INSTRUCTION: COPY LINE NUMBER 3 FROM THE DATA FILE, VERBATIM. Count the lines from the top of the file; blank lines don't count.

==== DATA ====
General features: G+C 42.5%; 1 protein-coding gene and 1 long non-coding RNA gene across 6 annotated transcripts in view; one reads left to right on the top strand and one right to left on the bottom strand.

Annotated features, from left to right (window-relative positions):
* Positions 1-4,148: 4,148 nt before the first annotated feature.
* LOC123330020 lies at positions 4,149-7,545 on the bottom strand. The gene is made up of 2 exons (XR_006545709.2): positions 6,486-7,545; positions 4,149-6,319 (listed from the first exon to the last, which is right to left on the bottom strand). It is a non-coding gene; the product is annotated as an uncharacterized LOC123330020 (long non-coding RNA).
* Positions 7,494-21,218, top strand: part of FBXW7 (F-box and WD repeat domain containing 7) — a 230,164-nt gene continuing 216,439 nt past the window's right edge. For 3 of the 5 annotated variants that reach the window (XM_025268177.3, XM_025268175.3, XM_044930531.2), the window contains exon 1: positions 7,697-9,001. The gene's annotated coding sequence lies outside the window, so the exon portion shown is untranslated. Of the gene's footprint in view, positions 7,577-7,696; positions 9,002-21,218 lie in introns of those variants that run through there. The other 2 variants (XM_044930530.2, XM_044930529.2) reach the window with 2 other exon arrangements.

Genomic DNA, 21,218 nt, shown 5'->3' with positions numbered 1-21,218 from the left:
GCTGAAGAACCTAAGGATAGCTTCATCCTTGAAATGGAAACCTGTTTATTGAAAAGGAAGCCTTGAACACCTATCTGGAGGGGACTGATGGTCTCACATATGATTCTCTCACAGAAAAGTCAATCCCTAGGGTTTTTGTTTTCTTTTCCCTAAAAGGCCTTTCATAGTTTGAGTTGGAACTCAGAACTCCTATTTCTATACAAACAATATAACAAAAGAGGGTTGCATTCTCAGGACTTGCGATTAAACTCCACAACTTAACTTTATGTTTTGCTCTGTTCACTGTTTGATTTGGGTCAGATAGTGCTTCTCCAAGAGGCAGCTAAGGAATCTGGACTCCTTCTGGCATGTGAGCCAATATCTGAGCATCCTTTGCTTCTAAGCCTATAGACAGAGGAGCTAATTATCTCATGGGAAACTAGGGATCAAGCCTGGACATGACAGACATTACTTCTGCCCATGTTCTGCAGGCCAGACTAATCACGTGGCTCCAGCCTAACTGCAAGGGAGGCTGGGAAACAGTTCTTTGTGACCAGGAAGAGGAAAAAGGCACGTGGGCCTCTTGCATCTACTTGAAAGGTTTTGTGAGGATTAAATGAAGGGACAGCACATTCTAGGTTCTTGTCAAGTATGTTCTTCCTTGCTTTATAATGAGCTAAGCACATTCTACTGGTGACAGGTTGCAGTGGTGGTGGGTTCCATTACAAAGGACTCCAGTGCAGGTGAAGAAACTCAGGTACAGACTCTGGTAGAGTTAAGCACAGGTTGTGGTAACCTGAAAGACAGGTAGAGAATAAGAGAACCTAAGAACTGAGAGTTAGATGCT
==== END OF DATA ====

* Positions 1-4,148: 4,148 nt before the first annotated feature.